Tuesday, September 18, 2012

Jams Fielded Per Penalty Turn

Any educated fan can tell you that penalties are huge in roller derby.  If you read my stats study earlier this year on Queen of the Rink, then you have a pretty good idea of just how big they can be.  —And it seems like the effect that penalties have on the game is getting larger.  As teams begin to get closer in skill level and strategies continue to advance, losing skaters to the penalty box becomes more and more hindering.

Because of this, there is also an increased need for good penalty management tools.  I had experimented with some penalty frequency statistics like "minors per jam" [(majors × 4 + minors) / jams], but I was never satisfied with the usefulness of something like that.  I've seen other statistics like fractional penalty minutes that attempt to factor in the impact of minors to scale with majors, but again, those kinds of statistics are not very useful because of the difficulty in comprehending them.  In my opinion, a stat is only as useful as it is understandable.

One of the big problems is measuring penalty frequency by jams skated.  Jams skated is a good divisor in basic roller derby stats like points per jam or lead jam percentage.  It can give you useful averages for a lot of things, but not for penalty frequency.  The reason for this is because with penalty frequency statistics, serving a penalty turn can actually help a player's rating.

To illustrate what I'm talking about, let's look at 2 skaters who commit the same penalty.  Fannie Flash goes into the penalty box at the beginning of a jam and exits later in the same jam.  She skates in 1 jam and gets 1 major penalty.  That's a 1:1 ratio of penalties:jams skated.  In the next jam Rascal Rae goes to the penalty box for committing the same penalty, but the jam is called off shortly after she sits down.  Another jam passes, and then Rascal Rae exits the penalty box in a third jam.  In this case, the ratio of penalties:jams skated would be 1:3.  The problem is that Fannie and Rascal commit penalties at the same frequency.  Fannie had no control over the jam continuing and Rascal had no control over being in 2 more jams.  Using jams skated for penalty frequency statistics is unreliable.

The real question at hand is: "How often do skaters go to the penalty box when you send them into the game?"  The number of jams a skater is actually in is irrelevant.  If you subtract the number of times a skater begins the jam in the penalty box, from the number of jams she was in, you'll get the actual number times she was sent onto the track.  —Something I like to call Jams Fielded.  Hopefully, your lineup trackers are recording when skters enter and exit the penalty box.  If they do, this should be an easy stat to calculate.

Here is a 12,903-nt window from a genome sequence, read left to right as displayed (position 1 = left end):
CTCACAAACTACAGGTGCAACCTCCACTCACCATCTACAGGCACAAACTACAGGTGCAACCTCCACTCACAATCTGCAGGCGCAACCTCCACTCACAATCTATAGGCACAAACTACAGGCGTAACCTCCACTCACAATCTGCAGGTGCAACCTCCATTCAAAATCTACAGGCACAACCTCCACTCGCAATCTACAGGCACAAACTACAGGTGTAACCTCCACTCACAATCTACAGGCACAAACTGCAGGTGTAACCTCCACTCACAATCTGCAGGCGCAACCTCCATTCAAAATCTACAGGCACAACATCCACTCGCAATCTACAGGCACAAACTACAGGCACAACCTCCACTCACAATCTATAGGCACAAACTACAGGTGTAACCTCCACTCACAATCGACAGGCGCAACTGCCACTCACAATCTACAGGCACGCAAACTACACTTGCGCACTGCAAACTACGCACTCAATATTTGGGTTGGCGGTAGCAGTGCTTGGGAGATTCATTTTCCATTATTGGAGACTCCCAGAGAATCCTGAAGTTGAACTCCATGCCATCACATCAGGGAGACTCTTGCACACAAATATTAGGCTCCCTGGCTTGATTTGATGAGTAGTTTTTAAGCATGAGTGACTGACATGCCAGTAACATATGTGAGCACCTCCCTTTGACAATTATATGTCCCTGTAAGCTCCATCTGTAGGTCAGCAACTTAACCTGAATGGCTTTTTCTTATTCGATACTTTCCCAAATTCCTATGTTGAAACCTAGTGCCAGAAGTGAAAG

Using Jams Fielded can really highlight how often skaters are actually sent onto the track and how often skaters just end up in the penalty box, stuck in the game for another jam.  Once you divide the jams fielded by the number of penalty turns a skater has incurred, you'll get the average number of times a skater is fielded before she goes to the penalty box.  This is the Jams Fielded Per Penalty Turn.  I love this stat because it's very simple to read.  A score of 6.25 means that every 6.25 times a skater has been sent into a jam, that skater has gone to the penalty box.  It's simple; the higher the score, the better.

So, how is this useful?  Well, obviously it's very useful to know how penalty prone every skater has been.  Keep in mind, though that you also have to take into account how active the skater is in the pack.  A skater who is an actively hitting blocker (doing the heavy lifting in the pack) is simply going to garner more penalties than a skater who usually just positionally blocks.  Still, it can be really helpful to know when you only have 2 blockers on the track because in that situation, you're need to get your team out of the penalty box carousel of doom.  Maybe in stead of putting in you 2 strongest blockers, you might want to put out a couple of clean blockers for a jam to try and get back to a 3-pack or a 4-pack for the following jam.  Sure they might not be as strong as other blockers, but sometimes losing a jam or two can be worth it if you are stronger in the pack for several jams afterwards.

Also, I highly recommend splitting this stat between jammer and blocker statistics (keep in mind that any poodling jammer is going to have a bad blocker score).  Obviously, it's far more important to have a clean jammer than a clean blocker.  One or two power jams is often the difference in winning or losing a bout.  If you can put together a clean jamming rotation, it can be a huge advantage.

In the end, this is all about managing penalties.  Your average 60-minute bout is going to be approximately 40-42 jams.  You can use Jams Fielded Per Penalty Turn to get an idea of how many penalties to expect from blockers team based on your lines.  You can use it to help predict the number of power jams you are likely to surrender based on your jamming rotation.  Sometimes just knowing what to expect ahead of time can help a team keep their heads and avoid compoinding penalties.  There are a lot of ways you can apply Jams Fielded Per Penalty Turn to help manage the game and give your team the best chance at winning.

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